Parents are raiding their children’s piggy banks to cover the cost of groceries and household bills, according to new research.
Comparethemarket.com reveals that almost a fifth (19%) of parents have borrowed cash from their child’s bank account.
The rising cost of living is blamed for parent’s borrowing behaviour, with 49% of those who admitted borrowing money saying that they had used the money to cover household bills. Some 19% of those who had borrowed cash from their kids said they had done it to buy groceries, while 17% used it to pay for childcare.
Figures show that kids are wealthier than ever before, with almost a quarter of grandparents giving their grandchildren pocket money, which is, on average, £96 a year.
Children receive an average of £23 a month in pocket money from their parents, adding up to a hefty £276 a year – that compares to the £13 a month their parents say they used to get as a child. On top of that, the average child has £982.50 stashed in a savings account too and a fifth of kids have savings worth £2,000.
Kids in the capital get the most pocket money, receiving an average of £29 a month, compared to those in the East of England who typically get £19 a month. But children are at least earning their spending money – many only receive pocket money if they carry out chores or complete certain tasks. Some 77% must tidy their room, while 37% help clean the house and 28% empty the bins.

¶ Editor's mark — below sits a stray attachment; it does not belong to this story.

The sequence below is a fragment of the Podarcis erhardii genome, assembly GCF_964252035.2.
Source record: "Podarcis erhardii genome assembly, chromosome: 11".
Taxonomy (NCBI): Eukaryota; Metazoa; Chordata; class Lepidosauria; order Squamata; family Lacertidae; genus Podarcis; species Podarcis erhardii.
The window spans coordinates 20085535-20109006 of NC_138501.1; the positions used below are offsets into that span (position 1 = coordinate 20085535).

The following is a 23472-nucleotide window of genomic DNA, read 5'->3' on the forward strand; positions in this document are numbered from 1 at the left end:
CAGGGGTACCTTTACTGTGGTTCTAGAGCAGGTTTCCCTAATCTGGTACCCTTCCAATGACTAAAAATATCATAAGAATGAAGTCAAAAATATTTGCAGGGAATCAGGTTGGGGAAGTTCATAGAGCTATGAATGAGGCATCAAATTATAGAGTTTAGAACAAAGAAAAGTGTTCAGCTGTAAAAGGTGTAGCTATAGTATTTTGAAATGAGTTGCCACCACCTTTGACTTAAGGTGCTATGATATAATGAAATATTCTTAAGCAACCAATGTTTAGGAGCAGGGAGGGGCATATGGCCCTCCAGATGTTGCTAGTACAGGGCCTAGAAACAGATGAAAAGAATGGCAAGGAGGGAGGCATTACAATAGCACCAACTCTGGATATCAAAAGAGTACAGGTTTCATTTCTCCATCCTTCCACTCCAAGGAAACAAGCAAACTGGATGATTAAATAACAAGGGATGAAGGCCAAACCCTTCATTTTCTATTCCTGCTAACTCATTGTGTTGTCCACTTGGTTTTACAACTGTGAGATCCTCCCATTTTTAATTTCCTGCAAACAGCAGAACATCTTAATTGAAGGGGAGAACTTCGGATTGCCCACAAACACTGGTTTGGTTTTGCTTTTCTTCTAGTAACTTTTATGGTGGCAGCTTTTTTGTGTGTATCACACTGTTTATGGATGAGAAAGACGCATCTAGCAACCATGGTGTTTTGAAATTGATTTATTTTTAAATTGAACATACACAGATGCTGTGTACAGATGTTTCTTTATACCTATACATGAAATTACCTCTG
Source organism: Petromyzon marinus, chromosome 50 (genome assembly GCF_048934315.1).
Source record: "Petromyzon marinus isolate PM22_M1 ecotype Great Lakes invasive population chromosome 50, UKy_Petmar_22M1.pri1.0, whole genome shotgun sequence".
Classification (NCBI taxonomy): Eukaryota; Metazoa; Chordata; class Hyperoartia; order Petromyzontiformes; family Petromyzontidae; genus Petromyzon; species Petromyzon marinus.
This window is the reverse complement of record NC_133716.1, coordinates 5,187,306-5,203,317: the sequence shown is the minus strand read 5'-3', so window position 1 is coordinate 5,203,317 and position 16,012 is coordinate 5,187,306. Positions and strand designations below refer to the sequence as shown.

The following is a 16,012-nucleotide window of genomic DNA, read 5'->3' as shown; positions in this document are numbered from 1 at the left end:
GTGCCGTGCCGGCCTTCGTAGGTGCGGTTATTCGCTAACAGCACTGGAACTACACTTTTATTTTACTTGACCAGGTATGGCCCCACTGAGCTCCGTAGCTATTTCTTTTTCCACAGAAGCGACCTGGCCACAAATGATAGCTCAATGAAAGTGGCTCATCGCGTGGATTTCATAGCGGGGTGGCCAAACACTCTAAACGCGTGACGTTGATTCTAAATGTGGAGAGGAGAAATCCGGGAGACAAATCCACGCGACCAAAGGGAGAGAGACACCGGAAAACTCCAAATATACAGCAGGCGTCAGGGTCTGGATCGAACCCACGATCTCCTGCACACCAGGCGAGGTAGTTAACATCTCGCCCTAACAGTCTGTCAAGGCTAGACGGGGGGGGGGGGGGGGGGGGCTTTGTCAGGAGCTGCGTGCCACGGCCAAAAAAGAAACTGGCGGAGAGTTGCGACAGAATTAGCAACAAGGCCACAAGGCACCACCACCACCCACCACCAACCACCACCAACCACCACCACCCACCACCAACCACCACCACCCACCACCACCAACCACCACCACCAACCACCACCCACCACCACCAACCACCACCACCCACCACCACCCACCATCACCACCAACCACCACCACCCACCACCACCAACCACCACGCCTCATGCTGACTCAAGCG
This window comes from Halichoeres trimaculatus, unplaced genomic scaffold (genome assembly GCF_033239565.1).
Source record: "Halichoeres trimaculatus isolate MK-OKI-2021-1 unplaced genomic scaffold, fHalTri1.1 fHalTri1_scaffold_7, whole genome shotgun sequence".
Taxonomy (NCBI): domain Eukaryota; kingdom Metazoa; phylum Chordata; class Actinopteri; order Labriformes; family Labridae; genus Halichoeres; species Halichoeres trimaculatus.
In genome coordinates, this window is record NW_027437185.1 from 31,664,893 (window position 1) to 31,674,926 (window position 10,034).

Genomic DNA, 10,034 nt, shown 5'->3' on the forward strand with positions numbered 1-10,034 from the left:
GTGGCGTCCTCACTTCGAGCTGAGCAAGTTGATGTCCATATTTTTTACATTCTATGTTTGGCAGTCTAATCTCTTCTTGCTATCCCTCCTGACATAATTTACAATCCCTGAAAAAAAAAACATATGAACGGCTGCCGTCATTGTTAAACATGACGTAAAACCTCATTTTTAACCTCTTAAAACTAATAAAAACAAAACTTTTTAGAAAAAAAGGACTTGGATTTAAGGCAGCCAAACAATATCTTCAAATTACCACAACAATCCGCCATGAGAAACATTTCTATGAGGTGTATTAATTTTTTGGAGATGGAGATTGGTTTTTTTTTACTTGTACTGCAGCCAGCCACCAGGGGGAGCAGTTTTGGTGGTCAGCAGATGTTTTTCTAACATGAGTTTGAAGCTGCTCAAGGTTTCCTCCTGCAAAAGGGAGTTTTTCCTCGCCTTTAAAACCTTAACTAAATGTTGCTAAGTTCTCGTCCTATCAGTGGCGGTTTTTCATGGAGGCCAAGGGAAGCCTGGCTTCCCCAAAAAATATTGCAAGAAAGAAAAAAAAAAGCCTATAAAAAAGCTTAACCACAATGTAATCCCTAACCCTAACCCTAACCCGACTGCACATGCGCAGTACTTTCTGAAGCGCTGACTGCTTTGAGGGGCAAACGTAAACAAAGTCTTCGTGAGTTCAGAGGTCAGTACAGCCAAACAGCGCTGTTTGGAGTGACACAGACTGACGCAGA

While children aged 12 and under are most likely to spend their money on toys, those aged 15 and over splash out on clothes while 13- and 14-year-olds like to spend their cash on sweets.
Three-quarters of the 5,000 parents polled say giving their children pocket money means they would be well-equipped to handle money when they are older. Nine out of 10 parents said they have talked to their children about managing their money.
Jody Coughlan, Compare the Market’s money manager, says: “It’s incredibly encouraging to see the number of parents willing to talk to their children about financial management. Not only will this do more to prepare them for financial responsibility in the long run, but it should also help to lessen their long-term dependence on the Bank of Mum and Dad.
“That said, parents do need to ensure they are able to give their kids pocket money, without needing to dip into it to cover household bills.”
Some 12% of parents who have dipped into their child’s savings have done so to make a mortgage repayment, while 14% have used the money for personal bills and 10% to spend on luxuries.